The Government of Sri Lanka published the revised ‘Anti-Terrorism Bill’ (hereinafter the proposed ATA) in the Gazette, on the 15th of September 2023. This Bill seeks to abolish the Prevention of Terrorism Act (PTA) which for nearly four and a half decades has been one of the most vicious tools of suppression and persecution used by the State. There have been calls to abolish the PTA since its inception in 1979 but the draconian law has survived through several Governments.
The publication of the presently Gazetted version of the proposed ATA follows a former version of the ATA, which was published on the 22nd of March 2023, containing a few differences. The proposed ATA is also in substance fairly similar to a Bill published during the Yahapalana regime in 2018, the Counter- Terrorism Bill (CTA) which also sought to replace the PTA. In this commentary, there is some reference to the CTA and the previous version of the proposed ATA published in March to comment on changes seen in the present Bill. However, the primary aim of this commentary is to compare the latest version of the proposed ATA in relation to the PTA.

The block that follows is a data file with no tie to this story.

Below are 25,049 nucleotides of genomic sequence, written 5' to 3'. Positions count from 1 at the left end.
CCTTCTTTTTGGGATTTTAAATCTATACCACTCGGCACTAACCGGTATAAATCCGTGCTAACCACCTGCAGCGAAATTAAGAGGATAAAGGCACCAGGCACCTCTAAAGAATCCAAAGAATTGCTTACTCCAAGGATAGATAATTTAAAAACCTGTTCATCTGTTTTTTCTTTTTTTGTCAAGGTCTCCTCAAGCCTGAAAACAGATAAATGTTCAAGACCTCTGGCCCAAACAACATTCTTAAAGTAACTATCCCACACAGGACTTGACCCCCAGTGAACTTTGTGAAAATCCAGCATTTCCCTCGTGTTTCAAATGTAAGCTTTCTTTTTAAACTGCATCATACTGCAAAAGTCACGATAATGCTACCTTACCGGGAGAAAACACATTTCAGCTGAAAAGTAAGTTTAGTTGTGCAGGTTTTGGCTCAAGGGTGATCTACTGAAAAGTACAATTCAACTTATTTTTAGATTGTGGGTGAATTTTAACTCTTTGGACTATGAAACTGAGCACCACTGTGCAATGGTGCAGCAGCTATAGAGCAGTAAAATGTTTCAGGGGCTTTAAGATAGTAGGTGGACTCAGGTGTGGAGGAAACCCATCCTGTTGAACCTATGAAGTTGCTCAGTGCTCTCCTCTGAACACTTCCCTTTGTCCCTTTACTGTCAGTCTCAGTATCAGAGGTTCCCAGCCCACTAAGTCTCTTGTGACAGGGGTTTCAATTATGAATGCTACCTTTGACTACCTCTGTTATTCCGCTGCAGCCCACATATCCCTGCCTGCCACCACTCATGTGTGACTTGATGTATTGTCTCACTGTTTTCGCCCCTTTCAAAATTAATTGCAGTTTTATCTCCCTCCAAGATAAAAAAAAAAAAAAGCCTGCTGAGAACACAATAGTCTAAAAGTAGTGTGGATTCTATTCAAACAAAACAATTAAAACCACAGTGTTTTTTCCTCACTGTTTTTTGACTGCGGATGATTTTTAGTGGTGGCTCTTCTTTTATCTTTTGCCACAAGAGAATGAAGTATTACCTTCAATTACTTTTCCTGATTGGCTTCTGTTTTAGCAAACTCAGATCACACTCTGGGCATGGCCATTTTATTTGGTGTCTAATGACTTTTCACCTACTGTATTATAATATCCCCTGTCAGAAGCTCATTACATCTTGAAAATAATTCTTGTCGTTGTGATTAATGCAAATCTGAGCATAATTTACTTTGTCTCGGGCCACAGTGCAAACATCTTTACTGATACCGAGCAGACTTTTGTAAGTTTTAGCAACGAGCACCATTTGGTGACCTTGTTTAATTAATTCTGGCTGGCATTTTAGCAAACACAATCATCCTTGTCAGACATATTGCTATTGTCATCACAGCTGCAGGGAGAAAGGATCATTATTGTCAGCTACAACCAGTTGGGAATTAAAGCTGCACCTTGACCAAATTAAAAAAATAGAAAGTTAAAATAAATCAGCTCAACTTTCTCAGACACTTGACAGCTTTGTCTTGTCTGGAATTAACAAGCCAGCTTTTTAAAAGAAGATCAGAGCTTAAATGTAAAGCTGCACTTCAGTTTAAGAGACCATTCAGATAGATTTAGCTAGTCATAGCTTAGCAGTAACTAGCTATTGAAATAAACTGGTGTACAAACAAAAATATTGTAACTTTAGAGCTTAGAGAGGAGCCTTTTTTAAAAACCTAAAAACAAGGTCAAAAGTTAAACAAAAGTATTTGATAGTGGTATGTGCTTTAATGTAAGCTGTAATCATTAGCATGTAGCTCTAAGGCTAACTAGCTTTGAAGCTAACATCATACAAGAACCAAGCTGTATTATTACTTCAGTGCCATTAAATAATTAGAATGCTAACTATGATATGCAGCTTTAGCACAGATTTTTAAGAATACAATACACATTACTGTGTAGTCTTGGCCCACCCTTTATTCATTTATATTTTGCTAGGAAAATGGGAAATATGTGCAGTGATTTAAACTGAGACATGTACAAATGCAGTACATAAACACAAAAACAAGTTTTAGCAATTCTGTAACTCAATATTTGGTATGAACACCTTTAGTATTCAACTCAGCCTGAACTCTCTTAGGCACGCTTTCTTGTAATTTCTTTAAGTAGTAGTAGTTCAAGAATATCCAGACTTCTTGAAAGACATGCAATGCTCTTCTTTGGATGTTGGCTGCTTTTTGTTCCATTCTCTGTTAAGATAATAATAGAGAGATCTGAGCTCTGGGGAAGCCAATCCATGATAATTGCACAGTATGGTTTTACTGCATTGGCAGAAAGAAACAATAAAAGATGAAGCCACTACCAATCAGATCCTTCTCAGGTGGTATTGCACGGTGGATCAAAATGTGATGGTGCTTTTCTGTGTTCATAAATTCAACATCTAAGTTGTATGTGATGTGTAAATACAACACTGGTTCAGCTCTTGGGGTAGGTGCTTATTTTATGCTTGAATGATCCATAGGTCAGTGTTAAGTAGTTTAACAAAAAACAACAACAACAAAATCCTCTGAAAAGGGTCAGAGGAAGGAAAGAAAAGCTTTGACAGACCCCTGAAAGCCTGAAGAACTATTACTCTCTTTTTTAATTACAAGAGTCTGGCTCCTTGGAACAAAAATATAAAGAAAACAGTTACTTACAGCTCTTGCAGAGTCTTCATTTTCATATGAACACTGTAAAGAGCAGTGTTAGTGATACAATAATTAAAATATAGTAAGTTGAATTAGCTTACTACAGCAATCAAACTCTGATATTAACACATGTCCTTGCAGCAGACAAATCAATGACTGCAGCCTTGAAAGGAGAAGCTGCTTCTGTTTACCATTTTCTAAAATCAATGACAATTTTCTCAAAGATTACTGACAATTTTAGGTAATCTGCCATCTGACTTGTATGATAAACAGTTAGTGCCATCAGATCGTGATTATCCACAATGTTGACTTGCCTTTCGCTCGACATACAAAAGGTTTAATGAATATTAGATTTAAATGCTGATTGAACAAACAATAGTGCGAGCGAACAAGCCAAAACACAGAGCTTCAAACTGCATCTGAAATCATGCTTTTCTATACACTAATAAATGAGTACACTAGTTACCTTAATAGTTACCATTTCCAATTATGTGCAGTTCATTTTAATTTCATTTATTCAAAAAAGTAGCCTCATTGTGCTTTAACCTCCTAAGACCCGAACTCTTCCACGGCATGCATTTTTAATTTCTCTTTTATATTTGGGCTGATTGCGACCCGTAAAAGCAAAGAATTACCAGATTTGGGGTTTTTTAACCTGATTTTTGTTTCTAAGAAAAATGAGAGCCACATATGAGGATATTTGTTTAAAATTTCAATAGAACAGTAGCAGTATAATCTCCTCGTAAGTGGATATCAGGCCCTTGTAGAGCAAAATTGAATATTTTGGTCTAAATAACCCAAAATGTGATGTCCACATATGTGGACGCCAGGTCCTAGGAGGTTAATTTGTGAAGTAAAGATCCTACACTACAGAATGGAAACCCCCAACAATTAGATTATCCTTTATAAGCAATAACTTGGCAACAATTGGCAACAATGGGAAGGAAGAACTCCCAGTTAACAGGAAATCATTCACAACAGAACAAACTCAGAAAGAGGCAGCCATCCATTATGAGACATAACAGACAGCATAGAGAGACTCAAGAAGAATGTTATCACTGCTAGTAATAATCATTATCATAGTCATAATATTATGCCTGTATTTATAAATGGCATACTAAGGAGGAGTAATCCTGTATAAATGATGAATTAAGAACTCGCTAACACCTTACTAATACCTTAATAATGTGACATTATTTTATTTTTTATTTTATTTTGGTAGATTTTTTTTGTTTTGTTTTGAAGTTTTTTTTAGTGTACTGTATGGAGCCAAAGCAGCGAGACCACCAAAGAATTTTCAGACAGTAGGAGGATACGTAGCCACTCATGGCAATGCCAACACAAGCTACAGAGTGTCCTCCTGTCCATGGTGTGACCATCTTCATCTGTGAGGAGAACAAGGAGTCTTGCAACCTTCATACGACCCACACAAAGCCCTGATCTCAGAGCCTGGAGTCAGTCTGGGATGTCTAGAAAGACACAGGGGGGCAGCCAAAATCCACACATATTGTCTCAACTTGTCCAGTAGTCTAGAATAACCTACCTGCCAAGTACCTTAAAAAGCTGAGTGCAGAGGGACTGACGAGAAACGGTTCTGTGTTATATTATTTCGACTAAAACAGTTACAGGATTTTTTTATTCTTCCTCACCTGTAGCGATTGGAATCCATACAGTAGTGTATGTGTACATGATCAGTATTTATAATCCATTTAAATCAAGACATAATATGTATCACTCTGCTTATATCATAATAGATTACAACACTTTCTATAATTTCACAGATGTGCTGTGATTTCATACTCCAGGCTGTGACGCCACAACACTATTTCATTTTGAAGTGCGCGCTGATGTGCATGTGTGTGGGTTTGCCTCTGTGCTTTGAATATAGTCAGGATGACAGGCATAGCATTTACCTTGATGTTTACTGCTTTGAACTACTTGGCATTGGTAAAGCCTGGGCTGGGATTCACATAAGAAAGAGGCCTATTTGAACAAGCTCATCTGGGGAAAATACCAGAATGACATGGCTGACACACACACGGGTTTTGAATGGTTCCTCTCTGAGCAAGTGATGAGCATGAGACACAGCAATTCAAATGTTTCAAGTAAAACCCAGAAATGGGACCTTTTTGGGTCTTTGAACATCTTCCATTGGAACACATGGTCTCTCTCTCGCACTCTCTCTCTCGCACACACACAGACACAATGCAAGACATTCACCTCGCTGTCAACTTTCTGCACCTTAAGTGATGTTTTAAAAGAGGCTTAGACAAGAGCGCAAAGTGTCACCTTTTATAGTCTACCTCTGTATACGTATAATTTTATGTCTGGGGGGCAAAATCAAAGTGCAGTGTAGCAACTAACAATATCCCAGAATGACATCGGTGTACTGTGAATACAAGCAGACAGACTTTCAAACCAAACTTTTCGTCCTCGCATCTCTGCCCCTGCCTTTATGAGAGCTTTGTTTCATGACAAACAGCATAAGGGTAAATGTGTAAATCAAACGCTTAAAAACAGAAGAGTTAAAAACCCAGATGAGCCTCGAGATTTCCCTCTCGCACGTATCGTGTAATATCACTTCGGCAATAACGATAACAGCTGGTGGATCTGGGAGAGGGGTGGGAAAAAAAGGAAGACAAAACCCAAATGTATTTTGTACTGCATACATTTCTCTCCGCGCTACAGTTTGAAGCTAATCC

In initial comments issued on the 27th of March 2023, the Centre for Policy Alternatives (CPA) noted concerns regarding the initially proposed ATA though acknowledging that the Bill does address some of the key concerns that persisted with the PTA over its several decades in operation. With the recent version of the proposed ATA being published in September 2023, CPA continues to reiterate these concerns. To put these recurring concerns in context, it must be borne in mind that the Sri Lankan State has demonstrated a pattern of abusing counter-terror laws, emergency laws and regulation-making powers in the past. Thus, any new law must be formulated with additional safeguards to prevent abuse.
At the outset, CPA notes that the proposed ATA lacks sufficient checks, and if operational, would provide ample space for abuse. Further, over-broad definitions of offences leave room for these laws to be used for means beyond the purported purposes of the Act, targeting minorities, civil society, the media and any dissenters in general. Further, this law has also taken away some of the improvements that were sought to be made by way of the CTA in 2018, such as the shortening of the duration of detention orders.
Overall, it must be remembered that for law reform to be successful, there has to be the administrative will for the law to succeed, and to be used for the correct purpose. The timing of this new law, rushed through with little to no meaningful stakeholder consultation suggests that this law reform is not being brought in the interest of addressing a decades-long problem that has plagued the country, but as a matter of political expediency. While CPA would welcome any reform in a positive direction, this law does not signify much optimism with deep implications for human rights, governance and democracy.